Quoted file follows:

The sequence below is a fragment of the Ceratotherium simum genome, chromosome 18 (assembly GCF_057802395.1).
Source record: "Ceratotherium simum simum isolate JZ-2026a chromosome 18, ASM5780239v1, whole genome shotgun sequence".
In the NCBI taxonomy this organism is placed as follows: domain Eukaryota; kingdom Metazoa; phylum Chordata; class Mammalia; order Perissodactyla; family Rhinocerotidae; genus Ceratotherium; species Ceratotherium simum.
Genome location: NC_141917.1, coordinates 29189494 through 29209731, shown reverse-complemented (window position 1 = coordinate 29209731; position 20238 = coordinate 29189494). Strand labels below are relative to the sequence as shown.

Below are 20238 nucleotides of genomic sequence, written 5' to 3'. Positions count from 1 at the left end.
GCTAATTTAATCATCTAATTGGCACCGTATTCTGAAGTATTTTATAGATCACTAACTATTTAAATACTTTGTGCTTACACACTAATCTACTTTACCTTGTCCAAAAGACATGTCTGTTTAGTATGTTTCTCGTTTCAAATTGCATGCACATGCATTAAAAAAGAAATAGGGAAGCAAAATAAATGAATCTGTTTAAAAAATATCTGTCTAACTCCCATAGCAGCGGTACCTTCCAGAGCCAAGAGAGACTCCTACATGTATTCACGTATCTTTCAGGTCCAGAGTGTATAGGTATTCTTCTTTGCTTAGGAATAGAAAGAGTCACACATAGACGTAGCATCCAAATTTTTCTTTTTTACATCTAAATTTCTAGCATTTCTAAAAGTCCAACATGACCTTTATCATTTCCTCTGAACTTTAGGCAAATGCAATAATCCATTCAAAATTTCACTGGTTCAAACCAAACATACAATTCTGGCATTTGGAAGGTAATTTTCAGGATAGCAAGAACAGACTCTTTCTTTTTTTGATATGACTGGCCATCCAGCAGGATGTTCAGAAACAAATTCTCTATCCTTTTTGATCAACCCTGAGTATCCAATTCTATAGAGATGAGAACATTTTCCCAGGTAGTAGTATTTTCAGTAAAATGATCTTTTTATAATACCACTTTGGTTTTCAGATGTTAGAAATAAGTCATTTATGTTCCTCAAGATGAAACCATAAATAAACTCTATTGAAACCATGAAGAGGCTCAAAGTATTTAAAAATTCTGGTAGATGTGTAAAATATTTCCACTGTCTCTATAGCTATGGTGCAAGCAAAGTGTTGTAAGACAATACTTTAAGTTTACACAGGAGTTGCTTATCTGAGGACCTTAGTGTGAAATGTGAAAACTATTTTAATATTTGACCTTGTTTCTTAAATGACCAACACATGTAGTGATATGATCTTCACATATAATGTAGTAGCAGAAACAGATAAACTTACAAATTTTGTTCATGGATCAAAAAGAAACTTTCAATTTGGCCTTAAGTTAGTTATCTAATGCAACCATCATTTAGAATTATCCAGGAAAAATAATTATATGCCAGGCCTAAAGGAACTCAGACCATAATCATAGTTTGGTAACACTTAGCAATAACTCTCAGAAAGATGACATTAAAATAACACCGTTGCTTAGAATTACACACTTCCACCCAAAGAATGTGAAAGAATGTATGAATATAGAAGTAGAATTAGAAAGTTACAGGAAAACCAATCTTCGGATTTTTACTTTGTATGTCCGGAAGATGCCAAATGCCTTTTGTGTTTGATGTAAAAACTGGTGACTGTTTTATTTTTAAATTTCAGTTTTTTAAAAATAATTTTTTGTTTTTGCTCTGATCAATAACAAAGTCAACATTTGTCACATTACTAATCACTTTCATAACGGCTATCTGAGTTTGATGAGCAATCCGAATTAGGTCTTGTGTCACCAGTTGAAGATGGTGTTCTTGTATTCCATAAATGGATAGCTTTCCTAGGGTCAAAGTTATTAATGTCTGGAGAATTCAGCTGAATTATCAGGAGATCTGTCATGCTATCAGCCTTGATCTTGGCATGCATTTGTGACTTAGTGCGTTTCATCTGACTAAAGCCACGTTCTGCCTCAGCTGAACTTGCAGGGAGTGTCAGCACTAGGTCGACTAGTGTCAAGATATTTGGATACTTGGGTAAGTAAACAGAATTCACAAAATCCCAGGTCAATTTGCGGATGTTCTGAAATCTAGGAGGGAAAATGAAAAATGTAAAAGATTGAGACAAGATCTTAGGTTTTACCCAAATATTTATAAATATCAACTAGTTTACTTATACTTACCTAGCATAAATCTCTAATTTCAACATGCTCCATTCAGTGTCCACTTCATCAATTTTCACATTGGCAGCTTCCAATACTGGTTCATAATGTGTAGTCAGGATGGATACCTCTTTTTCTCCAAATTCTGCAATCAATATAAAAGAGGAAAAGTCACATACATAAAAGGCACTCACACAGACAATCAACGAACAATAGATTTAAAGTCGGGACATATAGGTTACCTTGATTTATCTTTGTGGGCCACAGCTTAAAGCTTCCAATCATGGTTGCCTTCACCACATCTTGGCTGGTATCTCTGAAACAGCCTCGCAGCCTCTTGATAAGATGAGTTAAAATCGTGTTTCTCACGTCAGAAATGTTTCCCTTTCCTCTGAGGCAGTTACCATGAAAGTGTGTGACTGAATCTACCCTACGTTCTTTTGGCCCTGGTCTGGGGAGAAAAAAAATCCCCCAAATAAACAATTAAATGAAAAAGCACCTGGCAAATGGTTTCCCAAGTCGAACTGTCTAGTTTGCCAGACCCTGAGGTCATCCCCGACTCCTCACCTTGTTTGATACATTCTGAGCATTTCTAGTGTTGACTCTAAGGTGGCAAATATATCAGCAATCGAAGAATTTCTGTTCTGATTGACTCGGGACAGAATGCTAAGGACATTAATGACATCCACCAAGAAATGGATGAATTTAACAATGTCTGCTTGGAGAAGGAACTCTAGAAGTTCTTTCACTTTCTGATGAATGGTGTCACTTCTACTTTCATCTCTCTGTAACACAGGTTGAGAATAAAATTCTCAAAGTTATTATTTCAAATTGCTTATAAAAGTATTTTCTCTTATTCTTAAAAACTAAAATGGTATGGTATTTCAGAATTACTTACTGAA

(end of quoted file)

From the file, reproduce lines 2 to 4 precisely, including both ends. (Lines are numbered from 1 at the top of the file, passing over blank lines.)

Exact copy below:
Source record: "Ceratotherium simum simum isolate JZ-2026a chromosome 18, ASM5780239v1, whole genome shotgun sequence".
In the NCBI taxonomy this organism is placed as follows: domain Eukaryota; kingdom Metazoa; phylum Chordata; class Mammalia; order Perissodactyla; family Rhinocerotidae; genus Ceratotherium; species Ceratotherium simum.
Genome location: NC_141917.1, coordinates 29189494 through 29209731, shown reverse-complemented (window position 1 = coordinate 29209731; position 20238 = coordinate 29189494). Strand labels below are relative to the sequence as shown.